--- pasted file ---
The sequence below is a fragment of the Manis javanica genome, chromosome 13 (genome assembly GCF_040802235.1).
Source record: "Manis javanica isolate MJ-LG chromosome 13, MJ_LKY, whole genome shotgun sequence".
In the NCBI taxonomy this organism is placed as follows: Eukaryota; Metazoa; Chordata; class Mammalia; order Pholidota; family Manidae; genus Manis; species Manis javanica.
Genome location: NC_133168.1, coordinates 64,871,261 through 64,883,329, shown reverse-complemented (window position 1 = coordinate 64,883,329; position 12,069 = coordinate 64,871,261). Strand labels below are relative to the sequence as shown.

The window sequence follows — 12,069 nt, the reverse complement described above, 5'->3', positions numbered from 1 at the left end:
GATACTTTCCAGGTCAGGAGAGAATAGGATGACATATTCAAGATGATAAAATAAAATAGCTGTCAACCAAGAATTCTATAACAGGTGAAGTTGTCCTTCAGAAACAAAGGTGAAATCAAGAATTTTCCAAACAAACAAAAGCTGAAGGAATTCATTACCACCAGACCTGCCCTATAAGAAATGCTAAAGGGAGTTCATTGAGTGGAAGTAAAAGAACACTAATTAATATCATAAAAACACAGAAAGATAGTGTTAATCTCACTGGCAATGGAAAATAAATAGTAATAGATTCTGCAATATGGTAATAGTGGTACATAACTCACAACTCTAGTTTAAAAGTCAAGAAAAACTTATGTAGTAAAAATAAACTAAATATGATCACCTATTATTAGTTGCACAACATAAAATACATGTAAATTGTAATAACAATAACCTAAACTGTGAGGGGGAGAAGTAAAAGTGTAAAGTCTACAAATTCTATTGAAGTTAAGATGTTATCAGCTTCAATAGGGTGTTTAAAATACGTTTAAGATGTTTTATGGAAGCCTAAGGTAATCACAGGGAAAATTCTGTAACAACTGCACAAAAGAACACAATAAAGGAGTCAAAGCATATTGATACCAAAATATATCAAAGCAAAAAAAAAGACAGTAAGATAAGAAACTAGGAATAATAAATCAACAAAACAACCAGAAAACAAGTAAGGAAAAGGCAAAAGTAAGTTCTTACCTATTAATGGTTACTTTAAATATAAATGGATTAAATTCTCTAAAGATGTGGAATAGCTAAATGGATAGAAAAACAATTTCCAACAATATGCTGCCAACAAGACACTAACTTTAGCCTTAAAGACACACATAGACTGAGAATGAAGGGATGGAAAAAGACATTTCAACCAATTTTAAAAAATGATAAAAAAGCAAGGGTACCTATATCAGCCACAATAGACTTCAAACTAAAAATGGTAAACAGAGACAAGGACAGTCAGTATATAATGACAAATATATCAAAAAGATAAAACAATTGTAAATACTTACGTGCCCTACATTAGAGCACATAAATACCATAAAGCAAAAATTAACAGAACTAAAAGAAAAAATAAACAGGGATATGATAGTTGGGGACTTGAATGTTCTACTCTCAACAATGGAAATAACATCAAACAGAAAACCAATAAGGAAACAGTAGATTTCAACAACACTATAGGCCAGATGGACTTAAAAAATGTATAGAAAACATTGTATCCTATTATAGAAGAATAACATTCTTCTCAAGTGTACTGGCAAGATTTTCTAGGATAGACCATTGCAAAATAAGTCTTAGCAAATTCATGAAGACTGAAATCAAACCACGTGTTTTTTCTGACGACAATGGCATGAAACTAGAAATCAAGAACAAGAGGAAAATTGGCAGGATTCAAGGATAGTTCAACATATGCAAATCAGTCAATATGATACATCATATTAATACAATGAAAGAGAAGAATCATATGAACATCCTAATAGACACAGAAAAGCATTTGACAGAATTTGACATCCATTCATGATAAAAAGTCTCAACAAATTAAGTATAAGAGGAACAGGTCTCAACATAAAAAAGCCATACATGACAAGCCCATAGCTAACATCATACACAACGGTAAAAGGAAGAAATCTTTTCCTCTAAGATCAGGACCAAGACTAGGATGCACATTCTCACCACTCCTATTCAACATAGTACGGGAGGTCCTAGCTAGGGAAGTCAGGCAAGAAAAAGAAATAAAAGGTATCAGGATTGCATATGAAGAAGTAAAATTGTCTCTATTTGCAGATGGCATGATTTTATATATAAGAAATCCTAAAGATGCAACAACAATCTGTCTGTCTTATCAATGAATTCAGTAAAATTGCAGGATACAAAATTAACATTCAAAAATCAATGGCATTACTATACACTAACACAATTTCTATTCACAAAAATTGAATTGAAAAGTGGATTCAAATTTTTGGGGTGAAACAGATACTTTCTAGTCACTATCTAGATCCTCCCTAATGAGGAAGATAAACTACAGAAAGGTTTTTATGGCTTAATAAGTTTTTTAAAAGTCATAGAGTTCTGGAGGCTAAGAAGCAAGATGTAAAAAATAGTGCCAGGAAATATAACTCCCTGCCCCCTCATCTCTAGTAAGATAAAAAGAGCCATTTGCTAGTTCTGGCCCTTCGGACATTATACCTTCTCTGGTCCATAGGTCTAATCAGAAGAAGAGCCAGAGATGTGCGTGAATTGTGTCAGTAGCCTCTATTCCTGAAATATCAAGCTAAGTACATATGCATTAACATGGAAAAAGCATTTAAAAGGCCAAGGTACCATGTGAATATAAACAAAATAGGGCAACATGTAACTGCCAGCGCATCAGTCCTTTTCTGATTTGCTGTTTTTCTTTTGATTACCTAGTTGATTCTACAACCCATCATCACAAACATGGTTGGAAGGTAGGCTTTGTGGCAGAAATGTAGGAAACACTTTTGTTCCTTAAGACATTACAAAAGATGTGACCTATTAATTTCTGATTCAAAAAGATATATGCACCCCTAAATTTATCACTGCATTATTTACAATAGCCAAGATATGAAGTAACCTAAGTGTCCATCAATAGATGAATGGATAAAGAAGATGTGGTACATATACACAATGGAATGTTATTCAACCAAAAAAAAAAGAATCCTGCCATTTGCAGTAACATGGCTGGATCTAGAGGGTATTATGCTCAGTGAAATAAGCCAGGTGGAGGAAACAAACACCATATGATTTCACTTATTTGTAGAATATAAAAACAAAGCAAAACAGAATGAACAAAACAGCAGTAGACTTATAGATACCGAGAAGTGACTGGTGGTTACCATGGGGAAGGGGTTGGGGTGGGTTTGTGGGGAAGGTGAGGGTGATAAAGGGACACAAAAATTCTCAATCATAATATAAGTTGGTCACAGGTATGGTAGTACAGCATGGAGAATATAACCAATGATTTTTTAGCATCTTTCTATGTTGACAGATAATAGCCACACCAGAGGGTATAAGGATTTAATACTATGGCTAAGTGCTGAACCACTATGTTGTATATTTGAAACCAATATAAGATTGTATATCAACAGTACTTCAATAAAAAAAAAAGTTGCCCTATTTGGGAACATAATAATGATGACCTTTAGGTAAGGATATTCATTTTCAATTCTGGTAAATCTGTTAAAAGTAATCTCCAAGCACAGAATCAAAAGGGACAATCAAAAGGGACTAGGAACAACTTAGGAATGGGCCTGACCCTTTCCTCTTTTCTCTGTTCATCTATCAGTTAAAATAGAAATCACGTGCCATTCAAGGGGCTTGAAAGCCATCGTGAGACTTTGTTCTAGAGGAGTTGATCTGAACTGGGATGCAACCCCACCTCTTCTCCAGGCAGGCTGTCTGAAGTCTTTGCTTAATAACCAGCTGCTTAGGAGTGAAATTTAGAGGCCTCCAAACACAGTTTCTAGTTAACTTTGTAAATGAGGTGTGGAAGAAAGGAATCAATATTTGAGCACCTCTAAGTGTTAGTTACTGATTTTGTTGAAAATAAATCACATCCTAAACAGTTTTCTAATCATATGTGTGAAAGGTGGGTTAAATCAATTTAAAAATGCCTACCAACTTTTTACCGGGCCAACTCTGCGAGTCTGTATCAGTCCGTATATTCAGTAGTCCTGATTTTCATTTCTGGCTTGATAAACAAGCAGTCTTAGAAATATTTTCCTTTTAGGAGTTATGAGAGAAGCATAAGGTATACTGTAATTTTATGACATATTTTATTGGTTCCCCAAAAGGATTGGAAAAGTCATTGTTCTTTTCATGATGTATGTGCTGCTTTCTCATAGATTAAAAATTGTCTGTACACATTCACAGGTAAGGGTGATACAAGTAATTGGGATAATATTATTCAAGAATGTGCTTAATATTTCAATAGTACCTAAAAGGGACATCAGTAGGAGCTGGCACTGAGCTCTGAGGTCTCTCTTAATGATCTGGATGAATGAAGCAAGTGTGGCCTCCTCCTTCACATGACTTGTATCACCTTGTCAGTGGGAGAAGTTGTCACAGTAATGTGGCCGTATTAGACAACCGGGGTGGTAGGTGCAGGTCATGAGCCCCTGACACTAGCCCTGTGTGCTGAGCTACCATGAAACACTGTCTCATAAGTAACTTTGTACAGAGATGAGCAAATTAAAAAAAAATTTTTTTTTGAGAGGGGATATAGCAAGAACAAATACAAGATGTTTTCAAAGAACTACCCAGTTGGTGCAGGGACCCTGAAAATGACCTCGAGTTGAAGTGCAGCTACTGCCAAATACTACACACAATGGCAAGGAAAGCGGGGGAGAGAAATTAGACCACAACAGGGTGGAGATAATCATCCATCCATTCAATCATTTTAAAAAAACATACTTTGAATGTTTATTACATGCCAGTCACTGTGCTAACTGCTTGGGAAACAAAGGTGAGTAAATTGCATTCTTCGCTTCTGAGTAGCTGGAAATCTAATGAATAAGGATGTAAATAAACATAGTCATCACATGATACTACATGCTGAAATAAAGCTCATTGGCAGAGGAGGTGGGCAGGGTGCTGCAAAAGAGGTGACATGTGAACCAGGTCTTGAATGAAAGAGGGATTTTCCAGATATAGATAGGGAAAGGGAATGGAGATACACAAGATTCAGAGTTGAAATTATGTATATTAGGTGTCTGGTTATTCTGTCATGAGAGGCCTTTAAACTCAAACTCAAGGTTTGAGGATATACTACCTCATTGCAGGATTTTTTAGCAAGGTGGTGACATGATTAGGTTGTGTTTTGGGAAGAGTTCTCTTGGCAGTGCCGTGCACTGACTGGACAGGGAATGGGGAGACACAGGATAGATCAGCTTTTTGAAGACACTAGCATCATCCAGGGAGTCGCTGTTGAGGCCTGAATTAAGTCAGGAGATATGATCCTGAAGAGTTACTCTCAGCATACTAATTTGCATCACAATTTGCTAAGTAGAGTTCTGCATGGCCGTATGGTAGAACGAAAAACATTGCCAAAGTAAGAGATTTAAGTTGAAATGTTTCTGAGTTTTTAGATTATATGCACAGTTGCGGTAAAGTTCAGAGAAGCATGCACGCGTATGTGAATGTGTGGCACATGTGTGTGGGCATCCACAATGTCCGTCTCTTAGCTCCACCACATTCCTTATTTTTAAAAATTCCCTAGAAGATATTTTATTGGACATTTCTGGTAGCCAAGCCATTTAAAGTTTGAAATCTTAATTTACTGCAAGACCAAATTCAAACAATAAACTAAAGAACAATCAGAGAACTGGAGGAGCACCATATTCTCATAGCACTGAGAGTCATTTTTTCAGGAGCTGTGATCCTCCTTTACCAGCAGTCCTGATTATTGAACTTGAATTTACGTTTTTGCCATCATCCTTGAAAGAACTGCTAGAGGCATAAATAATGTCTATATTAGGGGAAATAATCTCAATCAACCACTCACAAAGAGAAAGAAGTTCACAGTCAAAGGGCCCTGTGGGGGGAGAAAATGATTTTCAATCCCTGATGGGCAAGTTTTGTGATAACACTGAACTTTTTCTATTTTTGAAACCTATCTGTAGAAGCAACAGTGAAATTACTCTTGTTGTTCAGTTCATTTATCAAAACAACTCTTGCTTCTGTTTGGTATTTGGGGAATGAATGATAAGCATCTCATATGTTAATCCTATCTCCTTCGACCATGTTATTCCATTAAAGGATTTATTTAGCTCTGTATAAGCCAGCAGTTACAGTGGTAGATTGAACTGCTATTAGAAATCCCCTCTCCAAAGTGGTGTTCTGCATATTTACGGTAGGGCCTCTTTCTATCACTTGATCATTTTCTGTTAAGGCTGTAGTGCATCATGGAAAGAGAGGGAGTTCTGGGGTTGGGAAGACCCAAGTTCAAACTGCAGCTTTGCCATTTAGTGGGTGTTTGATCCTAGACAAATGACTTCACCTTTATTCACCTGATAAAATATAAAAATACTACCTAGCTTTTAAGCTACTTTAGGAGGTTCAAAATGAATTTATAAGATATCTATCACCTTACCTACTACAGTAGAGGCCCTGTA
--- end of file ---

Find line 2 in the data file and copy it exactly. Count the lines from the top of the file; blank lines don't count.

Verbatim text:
Source record: "Manis javanica isolate MJ-LG chromosome 13, MJ_LKY, whole genome shotgun sequence".